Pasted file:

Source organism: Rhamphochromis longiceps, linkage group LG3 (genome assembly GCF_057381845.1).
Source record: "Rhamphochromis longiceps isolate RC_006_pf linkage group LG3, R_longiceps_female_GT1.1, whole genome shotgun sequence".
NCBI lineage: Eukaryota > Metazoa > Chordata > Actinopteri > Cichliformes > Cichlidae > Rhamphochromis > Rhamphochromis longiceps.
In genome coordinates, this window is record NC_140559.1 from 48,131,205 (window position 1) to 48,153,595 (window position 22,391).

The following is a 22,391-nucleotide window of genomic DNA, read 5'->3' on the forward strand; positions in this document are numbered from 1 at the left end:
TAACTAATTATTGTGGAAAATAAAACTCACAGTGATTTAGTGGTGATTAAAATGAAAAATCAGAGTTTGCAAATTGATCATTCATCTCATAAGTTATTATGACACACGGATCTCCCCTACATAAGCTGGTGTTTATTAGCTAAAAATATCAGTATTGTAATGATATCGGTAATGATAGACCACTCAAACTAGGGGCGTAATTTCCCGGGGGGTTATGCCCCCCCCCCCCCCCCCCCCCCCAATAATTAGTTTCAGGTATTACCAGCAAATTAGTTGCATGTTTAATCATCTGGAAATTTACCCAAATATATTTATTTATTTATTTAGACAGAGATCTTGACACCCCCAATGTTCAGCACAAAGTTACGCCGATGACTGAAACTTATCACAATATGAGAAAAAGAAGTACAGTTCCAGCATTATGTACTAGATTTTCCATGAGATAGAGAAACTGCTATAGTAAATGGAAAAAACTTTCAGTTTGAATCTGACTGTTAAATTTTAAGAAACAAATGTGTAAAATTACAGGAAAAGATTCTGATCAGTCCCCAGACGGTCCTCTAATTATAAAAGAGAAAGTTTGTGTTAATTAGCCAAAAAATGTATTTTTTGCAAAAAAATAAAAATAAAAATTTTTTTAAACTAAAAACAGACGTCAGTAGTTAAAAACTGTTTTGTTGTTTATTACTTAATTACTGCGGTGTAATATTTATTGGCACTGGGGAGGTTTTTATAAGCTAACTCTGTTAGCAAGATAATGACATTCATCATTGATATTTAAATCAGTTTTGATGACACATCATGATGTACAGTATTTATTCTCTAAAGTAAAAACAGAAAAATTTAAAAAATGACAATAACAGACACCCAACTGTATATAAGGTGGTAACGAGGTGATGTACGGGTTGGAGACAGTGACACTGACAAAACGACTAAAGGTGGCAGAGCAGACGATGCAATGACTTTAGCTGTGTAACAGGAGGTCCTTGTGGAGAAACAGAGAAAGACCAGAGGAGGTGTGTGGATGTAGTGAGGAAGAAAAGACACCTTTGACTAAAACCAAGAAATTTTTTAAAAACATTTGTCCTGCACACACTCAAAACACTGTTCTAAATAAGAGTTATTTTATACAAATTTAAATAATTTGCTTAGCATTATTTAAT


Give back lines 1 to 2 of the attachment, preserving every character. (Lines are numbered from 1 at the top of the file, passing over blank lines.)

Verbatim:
Source organism: Rhamphochromis longiceps, linkage group LG3 (genome assembly GCF_057381845.1).
Source record: "Rhamphochromis longiceps isolate RC_006_pf linkage group LG3, R_longiceps_female_GT1.1, whole genome shotgun sequence".